Send to

Choose Destination
Int Immunol. 1996 Apr;8(4):559-67.

A critical role for stem cell factor and c-kit in host protective immunity to an intestinal helminth.

Author information

Immunology Research Group, School of Biological Sciences, University of Manchester, UK.


In common with many intestinal nematode infections, Trichinella spiralis infections in mice are associated with a pronounced intestinal mast cell hyperplasia. The expulsion of the parasite from the gut is temporally associated with intestinal mastocytosis and mast cell function reflected by the secretion of mast cell protease into tissue and serum. In vivo, mucosal mast cell production is highly dependent upon T cell-derived cytokines including IL-3 and IL-4. We present data here to show that intestinal mast cell hyperplasia induced by helminth infection is also dependent upon the production of stem cell factor (SCF). Neutralization of SCF by anti-SCF or anti-SCF receptor mAb completely abrogated the mast cell hyperplasia generated by T. spiralis infection. Moreover, worm expulsion was dramatically delayed in treated mice and a reduced intestinal eosinophilia was observed. These effects did not appear to be mediated through alteration of Th cell responses and the parasite-specific serum antibody response was not affected. The reduction in the mast cell response and worm expulsion observed after SCF neutralization were reversible following cessation of monoclonal treatment. The data presented here clearly demonstrate a major role for SCF in the generation of intestinal mastocytosis and the host protective immune response following parasitic infection.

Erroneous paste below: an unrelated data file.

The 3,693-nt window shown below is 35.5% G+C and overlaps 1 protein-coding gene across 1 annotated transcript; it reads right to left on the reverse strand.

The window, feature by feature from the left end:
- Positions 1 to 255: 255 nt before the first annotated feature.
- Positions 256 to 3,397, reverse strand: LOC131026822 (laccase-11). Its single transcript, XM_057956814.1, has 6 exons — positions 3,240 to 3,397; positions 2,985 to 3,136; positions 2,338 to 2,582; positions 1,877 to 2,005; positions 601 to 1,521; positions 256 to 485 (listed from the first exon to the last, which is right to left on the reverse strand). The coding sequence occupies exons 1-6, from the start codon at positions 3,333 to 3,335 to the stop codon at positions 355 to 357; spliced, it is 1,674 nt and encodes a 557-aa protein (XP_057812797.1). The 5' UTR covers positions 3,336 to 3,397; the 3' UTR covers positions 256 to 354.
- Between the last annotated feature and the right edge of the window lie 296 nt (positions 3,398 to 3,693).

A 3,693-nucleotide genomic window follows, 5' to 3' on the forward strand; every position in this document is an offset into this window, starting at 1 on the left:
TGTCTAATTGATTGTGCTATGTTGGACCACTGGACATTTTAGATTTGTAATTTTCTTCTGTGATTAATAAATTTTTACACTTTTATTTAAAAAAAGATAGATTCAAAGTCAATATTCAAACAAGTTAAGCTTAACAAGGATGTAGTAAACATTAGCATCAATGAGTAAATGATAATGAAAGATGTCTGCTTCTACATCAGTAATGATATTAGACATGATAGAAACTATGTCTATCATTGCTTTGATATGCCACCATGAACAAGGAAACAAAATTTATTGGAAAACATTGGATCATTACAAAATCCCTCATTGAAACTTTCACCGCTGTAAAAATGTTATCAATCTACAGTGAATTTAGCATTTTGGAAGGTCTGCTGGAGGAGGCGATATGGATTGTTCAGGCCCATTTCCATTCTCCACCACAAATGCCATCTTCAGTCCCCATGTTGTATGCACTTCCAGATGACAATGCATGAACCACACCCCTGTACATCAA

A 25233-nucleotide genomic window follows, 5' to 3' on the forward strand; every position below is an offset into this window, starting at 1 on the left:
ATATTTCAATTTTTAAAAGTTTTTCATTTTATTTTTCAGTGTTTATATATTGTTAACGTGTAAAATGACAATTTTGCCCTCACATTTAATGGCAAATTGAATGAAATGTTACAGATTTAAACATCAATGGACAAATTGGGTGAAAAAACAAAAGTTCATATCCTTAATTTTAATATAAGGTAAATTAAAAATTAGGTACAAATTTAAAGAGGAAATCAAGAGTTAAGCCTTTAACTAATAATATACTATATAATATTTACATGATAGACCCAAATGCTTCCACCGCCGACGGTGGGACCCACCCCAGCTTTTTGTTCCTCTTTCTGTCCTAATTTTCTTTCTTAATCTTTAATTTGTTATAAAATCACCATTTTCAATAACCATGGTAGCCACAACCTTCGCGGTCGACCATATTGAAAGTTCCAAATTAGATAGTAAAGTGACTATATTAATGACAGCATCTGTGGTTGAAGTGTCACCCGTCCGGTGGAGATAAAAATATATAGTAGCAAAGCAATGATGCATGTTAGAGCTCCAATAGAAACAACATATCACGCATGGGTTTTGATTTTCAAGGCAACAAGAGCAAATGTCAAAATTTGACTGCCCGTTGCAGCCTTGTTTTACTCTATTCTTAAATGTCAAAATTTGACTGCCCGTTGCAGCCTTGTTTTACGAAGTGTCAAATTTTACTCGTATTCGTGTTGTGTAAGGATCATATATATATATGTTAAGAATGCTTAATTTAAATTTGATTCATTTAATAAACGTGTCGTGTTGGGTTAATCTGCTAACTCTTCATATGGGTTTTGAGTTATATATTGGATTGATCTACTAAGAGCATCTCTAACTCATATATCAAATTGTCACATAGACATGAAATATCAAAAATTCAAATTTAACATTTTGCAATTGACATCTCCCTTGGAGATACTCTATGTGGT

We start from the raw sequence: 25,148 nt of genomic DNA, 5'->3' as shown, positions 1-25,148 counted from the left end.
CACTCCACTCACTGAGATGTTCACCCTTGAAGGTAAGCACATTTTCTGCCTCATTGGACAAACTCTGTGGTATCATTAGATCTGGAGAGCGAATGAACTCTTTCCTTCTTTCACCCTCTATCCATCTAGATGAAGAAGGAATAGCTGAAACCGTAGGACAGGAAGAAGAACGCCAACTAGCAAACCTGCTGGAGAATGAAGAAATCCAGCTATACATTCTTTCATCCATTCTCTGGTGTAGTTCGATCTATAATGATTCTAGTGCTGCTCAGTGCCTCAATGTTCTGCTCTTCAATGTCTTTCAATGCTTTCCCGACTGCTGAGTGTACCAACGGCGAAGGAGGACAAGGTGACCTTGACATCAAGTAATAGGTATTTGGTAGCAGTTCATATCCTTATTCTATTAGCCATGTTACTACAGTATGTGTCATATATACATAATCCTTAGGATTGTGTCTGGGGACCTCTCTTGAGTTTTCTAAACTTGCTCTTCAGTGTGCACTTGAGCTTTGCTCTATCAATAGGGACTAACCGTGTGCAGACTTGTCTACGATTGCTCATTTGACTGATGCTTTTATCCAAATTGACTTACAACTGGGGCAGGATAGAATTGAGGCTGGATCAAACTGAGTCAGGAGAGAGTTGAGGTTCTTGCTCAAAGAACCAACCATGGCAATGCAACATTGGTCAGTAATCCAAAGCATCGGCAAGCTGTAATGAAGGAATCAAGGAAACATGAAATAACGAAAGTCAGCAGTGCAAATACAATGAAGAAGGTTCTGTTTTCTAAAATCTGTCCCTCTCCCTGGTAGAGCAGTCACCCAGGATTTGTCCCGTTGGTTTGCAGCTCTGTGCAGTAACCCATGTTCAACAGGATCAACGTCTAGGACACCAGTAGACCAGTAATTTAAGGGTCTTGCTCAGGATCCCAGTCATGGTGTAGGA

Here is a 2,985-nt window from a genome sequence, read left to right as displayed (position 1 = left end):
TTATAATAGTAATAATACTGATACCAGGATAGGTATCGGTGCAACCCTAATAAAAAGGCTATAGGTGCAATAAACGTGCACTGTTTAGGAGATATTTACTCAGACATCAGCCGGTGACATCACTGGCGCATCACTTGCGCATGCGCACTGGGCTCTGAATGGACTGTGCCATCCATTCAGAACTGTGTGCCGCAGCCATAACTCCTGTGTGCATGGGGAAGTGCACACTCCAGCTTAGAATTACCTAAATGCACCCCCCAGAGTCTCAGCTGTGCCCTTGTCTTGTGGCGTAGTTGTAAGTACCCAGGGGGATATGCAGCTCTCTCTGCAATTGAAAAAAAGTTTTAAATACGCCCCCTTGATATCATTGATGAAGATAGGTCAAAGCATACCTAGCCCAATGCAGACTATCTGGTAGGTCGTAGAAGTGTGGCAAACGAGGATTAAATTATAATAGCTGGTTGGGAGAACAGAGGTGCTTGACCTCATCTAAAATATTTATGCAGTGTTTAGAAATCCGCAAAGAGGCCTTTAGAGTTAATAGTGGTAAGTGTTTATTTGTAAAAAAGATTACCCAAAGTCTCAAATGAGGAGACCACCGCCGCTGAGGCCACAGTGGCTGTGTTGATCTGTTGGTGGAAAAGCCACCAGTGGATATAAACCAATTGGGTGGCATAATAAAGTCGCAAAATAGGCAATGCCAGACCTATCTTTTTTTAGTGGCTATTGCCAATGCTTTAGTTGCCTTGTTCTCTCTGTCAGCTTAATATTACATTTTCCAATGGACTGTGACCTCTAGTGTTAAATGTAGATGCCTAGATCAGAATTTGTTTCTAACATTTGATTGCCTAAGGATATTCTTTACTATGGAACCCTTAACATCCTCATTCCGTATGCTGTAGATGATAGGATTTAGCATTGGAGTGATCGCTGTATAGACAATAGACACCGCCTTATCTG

[Indexed for MEDLINE]

Supplemental Content

Full text links

Icon for Silverchair Information Systems
Loading ...
Support Center